The small Ukrainian tax software company that is accused of being the patient zero of a damaging global cyber epidemic is under investigation and will face charges, the head of Ukraine’s Cyber Police suggested last week.
Col. Serhiy Demydiuk, the head of Ukraine’s national Cyber police unit, said in an interview with The Associated Press that Kiev-based M.E. Doc’s employees had blown off repeated warnings about the security of their information technology infrastructure.
“They knew about it,” he told the AP at his office. “They were told many times by various anti-virus firms. … For this neglect, the people in this case will face criminal responsibility.”
Demydiuk and other officials say last month’s unusually disruptive cyberattack was mainly spread through a malicious update to M.E. Doc’s eponymous tax software program, which is widely used by accountants and businesses across Ukraine.
The malicious update, likely planted on M.E. Doc’s update server by a hacker, was then disseminated across the country before exploding into an epidemic of data-scrambling software that Ukrainian and several other multinational firms are still recovering from.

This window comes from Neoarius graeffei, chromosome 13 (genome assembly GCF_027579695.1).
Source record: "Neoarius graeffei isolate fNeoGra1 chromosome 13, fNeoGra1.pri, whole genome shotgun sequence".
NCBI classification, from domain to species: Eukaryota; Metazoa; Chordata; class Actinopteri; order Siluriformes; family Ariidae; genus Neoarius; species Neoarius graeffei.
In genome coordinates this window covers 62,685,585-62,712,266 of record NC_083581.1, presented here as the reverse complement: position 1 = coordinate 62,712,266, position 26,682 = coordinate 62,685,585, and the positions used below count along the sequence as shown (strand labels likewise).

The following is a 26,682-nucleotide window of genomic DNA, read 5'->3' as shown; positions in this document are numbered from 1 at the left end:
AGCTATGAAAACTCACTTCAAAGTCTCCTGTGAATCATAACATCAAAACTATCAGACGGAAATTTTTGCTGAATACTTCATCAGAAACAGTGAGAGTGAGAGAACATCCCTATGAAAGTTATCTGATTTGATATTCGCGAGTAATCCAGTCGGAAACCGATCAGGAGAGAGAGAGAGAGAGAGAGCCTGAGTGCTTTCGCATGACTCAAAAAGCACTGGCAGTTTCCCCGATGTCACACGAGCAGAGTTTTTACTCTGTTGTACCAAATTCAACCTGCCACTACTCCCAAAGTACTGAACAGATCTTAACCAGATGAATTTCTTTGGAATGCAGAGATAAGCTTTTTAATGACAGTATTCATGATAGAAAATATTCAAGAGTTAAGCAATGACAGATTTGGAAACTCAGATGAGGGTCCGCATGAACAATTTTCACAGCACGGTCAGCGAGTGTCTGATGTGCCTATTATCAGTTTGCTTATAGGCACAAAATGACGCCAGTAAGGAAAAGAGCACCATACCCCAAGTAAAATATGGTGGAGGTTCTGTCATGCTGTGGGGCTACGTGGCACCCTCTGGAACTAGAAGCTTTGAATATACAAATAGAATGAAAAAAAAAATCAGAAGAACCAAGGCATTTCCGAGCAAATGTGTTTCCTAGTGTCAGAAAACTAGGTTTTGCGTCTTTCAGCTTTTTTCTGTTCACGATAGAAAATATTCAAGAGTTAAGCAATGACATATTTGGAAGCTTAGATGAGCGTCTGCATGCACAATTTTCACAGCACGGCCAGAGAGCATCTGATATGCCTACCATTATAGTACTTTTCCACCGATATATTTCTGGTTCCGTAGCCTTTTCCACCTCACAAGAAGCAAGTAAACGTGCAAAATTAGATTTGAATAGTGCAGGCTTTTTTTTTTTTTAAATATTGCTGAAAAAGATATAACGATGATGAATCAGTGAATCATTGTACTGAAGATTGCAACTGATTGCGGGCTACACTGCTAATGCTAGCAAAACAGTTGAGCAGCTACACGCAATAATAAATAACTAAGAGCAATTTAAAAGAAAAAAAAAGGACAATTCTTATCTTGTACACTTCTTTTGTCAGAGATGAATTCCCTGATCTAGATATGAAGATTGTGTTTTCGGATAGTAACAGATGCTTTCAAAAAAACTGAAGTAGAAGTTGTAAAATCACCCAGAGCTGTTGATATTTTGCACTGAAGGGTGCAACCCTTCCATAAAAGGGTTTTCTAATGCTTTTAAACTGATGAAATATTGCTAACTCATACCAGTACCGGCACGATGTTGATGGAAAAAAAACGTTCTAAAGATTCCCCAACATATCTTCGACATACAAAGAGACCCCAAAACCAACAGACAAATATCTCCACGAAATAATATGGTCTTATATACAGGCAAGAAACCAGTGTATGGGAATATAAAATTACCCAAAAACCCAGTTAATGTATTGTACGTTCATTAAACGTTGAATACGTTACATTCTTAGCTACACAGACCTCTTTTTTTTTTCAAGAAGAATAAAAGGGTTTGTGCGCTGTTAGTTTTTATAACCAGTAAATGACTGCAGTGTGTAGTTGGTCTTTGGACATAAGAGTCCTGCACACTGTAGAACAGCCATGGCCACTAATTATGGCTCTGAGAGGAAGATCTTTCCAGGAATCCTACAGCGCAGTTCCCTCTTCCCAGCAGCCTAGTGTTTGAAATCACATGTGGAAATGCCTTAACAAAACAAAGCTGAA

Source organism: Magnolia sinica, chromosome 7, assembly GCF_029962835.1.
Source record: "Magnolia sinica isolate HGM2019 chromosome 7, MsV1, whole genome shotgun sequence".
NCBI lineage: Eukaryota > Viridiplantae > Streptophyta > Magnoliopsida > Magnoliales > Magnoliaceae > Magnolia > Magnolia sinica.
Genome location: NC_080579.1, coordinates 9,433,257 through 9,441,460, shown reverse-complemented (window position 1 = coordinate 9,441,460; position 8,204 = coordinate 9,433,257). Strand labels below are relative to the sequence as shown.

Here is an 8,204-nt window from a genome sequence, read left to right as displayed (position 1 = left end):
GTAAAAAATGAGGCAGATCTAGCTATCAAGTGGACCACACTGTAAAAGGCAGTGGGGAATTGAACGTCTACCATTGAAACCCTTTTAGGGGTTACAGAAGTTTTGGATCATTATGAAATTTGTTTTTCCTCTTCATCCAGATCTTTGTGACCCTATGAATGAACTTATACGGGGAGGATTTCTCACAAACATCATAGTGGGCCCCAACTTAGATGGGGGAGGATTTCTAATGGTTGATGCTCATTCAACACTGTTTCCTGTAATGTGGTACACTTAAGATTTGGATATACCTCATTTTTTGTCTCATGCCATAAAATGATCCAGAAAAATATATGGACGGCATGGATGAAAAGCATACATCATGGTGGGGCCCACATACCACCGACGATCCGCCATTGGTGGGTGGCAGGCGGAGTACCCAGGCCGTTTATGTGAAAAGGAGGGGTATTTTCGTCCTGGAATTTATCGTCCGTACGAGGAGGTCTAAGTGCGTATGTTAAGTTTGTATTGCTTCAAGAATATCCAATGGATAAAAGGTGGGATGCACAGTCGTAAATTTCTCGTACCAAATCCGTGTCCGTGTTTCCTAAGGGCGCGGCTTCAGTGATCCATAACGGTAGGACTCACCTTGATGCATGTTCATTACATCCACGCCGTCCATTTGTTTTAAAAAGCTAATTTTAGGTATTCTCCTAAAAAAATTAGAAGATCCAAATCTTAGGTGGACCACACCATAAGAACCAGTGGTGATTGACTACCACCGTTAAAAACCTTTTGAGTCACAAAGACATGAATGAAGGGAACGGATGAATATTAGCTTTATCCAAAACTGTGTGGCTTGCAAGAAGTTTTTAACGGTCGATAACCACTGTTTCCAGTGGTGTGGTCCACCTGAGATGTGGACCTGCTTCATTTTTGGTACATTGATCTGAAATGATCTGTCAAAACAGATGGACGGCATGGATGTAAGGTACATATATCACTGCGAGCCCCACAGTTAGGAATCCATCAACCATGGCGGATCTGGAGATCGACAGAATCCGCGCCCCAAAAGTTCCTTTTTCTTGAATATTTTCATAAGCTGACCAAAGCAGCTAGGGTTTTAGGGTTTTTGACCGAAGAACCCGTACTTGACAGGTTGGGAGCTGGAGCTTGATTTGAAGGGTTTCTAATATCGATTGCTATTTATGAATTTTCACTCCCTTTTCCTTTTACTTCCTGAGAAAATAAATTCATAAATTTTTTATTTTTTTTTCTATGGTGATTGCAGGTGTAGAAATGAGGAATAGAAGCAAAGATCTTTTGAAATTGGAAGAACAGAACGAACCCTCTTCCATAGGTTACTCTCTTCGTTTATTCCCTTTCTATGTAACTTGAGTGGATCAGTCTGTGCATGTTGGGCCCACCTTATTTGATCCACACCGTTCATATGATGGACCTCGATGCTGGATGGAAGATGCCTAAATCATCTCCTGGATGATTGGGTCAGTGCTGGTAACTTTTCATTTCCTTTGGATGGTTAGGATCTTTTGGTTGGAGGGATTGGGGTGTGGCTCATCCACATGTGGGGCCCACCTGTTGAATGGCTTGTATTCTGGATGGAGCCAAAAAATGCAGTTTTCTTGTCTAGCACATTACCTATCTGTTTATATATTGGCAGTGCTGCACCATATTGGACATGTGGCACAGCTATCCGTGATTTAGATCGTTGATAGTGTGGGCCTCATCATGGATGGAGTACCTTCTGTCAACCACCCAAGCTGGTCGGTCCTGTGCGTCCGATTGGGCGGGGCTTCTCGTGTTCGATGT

M.E. Doc has given various explanations for its role in the outbreak. It initially acknowledged having been hacked, but then deleted the statement . It then called allegations it had seeded the outbreak “clearly erroneous” but later said it was cooperating with authorities. The company has not returned messages from AP seeking comment.
Meanwhile, several companies hit by last month’s cyber attack edged toward normalcy last week.
Law firm DLA Piper said late on Sunday, July 2 that it has restored its email service and was working to bring its other networks back online. Danish shipper A.P. Moller-Maersk said Monday, July 3 it was that “getting closer to full speed” and that all but one cargo terminal was back in action. Russian companies were reportedly affected as well; Russian state-owned oil giant Rosneft said last week that it had taken the company six days to fully repair its computer systems after they were badly hit in the cyber attack.
Ukrainian authorities have blamed Russia for masterminding the outbreak, although several independent experts say it’s too early, based on what’s publicly known, to come to any firm conclusions. Ukraine has repeatedly come under fire from high-powered cyber attacks tied to Moscow.
The extent of the damage and disruption in Ukraine was still unclear early last week. Authorities have yet to release an accounting of the number of victims or guess at the cost inflicted by the malware. Demydiuk said his service was still collating figures and declined to even provide estimates.
It’s clear, though, that the economic disruption has not been negligible. Some bank employees had not been to work in days.
(Howard Amos in Moscow contributed to this report. )